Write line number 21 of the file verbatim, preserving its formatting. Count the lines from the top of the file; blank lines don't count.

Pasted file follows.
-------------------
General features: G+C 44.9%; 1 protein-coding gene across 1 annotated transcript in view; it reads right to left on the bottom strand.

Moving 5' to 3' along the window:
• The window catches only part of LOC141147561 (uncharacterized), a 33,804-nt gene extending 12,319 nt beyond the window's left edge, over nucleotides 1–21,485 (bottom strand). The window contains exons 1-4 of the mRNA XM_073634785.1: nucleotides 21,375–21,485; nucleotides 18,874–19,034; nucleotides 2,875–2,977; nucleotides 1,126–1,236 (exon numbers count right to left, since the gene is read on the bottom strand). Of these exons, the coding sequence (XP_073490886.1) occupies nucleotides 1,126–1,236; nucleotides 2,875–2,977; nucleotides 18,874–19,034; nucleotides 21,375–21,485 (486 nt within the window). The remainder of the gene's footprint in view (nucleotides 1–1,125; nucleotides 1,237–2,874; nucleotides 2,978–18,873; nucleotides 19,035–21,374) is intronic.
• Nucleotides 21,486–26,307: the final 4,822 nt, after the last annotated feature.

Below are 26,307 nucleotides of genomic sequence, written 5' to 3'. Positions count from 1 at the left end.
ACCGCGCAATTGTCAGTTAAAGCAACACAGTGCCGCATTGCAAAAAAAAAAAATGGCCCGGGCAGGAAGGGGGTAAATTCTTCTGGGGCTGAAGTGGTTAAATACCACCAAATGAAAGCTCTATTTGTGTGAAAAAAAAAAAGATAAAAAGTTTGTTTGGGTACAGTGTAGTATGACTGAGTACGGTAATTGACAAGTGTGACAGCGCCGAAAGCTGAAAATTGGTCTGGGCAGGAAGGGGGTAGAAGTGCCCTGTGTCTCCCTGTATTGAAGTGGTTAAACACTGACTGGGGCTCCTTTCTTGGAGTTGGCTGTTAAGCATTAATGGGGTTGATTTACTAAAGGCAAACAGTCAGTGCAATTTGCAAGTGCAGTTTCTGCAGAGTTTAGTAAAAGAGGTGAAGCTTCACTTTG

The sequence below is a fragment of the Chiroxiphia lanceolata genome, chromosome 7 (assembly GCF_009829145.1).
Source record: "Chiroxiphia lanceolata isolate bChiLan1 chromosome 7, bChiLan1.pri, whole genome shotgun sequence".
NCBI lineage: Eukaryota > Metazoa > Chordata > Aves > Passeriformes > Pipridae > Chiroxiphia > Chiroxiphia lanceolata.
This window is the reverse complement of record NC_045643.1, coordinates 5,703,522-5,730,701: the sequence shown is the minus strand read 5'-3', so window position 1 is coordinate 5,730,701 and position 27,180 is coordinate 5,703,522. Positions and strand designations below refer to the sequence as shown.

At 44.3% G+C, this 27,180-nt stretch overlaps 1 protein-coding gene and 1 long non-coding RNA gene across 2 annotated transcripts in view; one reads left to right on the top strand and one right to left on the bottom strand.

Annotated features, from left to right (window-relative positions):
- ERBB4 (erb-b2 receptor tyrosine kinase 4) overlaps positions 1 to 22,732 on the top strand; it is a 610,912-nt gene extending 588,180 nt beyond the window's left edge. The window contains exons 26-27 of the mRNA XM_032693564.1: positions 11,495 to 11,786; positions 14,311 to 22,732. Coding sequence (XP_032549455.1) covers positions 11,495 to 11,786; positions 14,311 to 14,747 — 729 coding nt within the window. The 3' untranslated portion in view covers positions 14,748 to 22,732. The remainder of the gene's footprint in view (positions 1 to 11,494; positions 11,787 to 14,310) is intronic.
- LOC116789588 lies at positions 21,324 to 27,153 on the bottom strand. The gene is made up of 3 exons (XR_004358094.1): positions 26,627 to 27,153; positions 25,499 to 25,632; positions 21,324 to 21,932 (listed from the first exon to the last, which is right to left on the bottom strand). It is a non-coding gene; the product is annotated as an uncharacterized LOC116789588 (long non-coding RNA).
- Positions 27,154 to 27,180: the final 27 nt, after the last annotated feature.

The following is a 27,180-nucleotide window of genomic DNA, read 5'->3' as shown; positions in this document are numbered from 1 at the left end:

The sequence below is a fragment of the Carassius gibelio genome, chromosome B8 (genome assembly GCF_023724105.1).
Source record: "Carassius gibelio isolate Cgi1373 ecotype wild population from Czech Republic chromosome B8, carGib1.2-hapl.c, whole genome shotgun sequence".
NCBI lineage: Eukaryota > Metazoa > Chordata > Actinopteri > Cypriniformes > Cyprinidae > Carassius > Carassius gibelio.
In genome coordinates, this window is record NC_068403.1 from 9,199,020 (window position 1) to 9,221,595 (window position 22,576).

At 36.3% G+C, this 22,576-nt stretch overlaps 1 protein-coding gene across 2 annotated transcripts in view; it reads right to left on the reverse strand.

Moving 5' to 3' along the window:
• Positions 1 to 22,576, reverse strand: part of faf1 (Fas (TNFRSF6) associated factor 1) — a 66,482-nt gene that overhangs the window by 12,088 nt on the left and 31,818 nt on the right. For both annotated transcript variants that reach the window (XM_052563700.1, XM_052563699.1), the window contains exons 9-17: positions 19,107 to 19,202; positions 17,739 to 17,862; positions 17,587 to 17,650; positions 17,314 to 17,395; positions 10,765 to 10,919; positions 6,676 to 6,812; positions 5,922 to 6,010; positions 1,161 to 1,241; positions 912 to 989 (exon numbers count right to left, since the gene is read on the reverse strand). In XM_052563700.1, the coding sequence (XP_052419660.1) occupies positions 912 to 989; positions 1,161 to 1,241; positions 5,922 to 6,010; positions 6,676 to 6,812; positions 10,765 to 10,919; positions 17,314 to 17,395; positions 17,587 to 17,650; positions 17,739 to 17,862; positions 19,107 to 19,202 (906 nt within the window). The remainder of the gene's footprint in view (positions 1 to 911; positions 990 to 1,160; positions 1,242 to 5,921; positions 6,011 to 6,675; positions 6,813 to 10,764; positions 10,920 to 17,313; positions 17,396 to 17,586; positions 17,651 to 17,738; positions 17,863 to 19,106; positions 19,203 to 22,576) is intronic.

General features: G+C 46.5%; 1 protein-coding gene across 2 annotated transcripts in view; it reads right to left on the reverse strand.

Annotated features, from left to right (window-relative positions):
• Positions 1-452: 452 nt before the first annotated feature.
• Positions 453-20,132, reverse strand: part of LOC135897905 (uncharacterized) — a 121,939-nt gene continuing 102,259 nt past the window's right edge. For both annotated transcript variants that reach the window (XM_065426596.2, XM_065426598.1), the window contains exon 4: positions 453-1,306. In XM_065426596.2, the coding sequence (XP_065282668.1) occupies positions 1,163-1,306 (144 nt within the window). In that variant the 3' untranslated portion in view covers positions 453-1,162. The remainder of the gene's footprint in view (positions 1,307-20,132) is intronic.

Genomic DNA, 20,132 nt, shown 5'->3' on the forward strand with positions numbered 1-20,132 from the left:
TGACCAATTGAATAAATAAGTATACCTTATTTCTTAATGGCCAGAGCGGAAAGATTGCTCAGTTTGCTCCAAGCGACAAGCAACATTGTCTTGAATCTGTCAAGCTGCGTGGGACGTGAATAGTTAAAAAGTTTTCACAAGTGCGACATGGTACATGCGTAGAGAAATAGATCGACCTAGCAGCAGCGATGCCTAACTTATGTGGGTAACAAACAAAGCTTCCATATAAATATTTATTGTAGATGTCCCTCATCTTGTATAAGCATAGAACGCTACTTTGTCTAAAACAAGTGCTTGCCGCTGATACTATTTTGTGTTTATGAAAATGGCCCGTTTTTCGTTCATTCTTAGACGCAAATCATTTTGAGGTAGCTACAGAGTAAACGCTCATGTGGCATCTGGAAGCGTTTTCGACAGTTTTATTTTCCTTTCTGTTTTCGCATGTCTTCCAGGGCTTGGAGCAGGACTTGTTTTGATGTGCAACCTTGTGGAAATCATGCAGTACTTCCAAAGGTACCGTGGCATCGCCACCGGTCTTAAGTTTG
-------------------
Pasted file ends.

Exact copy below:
At 36.3% G+C, this 22,576-nt stretch overlaps 1 protein-coding gene across 2 annotated transcripts in view; it reads right to left on the reverse strand.